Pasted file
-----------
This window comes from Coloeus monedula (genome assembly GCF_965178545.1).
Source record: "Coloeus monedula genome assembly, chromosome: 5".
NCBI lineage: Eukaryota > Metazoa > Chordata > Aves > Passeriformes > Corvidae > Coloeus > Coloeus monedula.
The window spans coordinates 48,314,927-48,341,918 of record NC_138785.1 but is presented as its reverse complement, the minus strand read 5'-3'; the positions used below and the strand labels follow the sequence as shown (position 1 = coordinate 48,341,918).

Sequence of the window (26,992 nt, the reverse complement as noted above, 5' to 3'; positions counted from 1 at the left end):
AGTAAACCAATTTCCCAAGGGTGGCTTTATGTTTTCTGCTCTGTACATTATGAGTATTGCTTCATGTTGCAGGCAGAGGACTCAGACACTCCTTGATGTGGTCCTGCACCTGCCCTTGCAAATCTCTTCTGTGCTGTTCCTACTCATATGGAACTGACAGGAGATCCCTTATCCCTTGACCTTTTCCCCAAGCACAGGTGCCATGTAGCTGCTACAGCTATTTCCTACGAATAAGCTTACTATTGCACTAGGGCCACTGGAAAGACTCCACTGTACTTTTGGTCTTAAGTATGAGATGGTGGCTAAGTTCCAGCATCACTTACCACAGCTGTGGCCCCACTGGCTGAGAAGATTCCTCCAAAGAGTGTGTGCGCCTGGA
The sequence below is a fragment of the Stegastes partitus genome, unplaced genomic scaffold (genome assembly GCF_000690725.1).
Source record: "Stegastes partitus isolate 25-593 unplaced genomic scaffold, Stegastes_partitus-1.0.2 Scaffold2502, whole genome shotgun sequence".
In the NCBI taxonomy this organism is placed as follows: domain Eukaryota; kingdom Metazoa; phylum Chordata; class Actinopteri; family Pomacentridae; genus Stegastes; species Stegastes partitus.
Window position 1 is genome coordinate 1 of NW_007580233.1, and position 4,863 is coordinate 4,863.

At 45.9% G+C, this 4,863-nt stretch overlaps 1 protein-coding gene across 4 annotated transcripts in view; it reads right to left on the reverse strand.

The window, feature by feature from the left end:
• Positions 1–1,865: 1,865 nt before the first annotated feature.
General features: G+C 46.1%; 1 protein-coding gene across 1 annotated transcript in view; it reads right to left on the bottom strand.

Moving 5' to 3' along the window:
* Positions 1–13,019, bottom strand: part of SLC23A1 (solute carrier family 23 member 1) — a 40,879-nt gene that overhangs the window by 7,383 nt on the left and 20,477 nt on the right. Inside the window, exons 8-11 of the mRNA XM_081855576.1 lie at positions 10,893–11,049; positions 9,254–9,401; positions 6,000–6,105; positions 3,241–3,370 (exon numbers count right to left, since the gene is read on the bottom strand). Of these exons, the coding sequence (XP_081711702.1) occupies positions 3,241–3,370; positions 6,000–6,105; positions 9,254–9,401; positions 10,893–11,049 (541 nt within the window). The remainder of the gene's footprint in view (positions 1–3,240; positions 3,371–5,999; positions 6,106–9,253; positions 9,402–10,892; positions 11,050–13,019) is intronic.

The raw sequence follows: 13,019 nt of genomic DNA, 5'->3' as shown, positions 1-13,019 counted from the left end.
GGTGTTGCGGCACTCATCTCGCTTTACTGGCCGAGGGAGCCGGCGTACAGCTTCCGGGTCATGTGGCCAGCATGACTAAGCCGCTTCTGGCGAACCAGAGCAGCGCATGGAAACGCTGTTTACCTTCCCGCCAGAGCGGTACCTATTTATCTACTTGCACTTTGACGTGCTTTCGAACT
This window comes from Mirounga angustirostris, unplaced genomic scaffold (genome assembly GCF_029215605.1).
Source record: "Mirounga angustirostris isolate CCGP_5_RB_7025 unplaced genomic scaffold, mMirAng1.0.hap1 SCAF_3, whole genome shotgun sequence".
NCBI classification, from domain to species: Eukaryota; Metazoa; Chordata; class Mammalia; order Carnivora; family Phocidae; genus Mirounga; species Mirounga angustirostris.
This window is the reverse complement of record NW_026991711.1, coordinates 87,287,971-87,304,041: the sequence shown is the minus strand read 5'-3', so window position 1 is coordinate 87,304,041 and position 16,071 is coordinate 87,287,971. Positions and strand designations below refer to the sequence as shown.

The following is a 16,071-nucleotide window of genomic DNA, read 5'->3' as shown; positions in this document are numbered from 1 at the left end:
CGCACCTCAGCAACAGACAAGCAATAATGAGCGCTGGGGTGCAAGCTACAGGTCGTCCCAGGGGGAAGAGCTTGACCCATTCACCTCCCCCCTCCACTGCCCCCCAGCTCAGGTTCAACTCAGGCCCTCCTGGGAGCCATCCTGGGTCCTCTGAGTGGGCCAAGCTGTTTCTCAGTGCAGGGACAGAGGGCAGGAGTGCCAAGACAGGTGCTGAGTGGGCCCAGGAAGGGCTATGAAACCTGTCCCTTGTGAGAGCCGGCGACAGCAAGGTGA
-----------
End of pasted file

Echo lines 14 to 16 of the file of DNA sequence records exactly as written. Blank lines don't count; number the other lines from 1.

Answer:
General features: G+C 46.1%; 1 protein-coding gene across 1 annotated transcript in view; it reads right to left on the bottom strand.

Moving 5' to 3' along the window:
* Positions 1–13,019, bottom strand: part of SLC23A1 (solute carrier family 23 member 1) — a 40,879-nt gene that overhangs the window by 7,383 nt on the left and 20,477 nt on the right. Inside the window, exons 8-11 of the mRNA XM_081855576.1 lie at positions 10,893–11,049; positions 9,254–9,401; positions 6,000–6,105; positions 3,241–3,370 (exon numbers count right to left, since the gene is read on the bottom strand). Of these exons, the coding sequence (XP_081711702.1) occupies positions 3,241–3,370; positions 6,000–6,105; positions 9,254–9,401; positions 10,893–11,049 (541 nt within the window). The remainder of the gene's footprint in view (positions 1–3,240; positions 3,371–5,999; positions 6,106–9,253; positions 9,402–10,892; positions 11,050–13,019) is intronic.